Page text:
Facebook is venturing into the ISP business with Express Wi-Fi. This app provides users in developing countries to buy data packs that can be used at hotspots. The app is being used in five developing countries. The hot spots are managed by local business owners, and Facebook hopes that it can provide an alternative to the slow data plans offered by cellular companies.
Express Wi-Fi isn’t completely new, but Facebook’s Play Store App offers important improvements over the first version. For starters, it’s available on the Play Store, which makes it a lot easier to access, plus it no longer requires users to reconfigure their devices.
The Express WiFi app offers for users to find various hot spots nearby.
Facebook has tried something like this in the past with Free Basics, but that option was not popular as it only provided a handful of Facebook-approved services, rather than actual internet service.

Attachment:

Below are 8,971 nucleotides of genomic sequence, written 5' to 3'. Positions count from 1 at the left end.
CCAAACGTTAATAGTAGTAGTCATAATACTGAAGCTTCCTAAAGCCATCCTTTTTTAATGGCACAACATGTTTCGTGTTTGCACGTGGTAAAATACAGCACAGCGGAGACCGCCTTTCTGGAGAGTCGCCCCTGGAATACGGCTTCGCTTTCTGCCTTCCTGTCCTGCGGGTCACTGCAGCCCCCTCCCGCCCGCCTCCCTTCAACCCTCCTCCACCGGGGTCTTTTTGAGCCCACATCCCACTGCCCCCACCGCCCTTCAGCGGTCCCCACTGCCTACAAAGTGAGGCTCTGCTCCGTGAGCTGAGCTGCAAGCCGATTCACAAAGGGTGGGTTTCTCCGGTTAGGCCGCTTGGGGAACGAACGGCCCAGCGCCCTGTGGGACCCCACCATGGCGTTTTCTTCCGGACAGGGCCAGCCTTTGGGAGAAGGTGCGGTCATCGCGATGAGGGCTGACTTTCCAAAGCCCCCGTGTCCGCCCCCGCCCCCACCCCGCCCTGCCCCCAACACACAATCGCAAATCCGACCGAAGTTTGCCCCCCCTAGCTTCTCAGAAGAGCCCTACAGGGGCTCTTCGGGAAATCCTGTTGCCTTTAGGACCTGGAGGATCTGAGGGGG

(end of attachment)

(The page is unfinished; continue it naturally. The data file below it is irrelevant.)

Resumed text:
The app marks a major move to expand Facebook’s market into the developing world, where lack of quality internet can make social media sites difficult to use.
This comes at a time when Facebook is nearly omnipresent in developed nations. In Q4, Facebook saw its U.S. and Canadian user base decline by 700,000. This was, in part, due to Newsfeed changes, which no longer emphasized viral videos as much.
In order to sustain itself, the company needs to find new users and the developed world may be nearly tapped out. This is partially why Facebook has embarked on a number of initiatives meant to provide developing countries with cheap access to the internet. This will help the organization to expand user base and reach more penetration in the areas with low social media activity.
Image via catchnews
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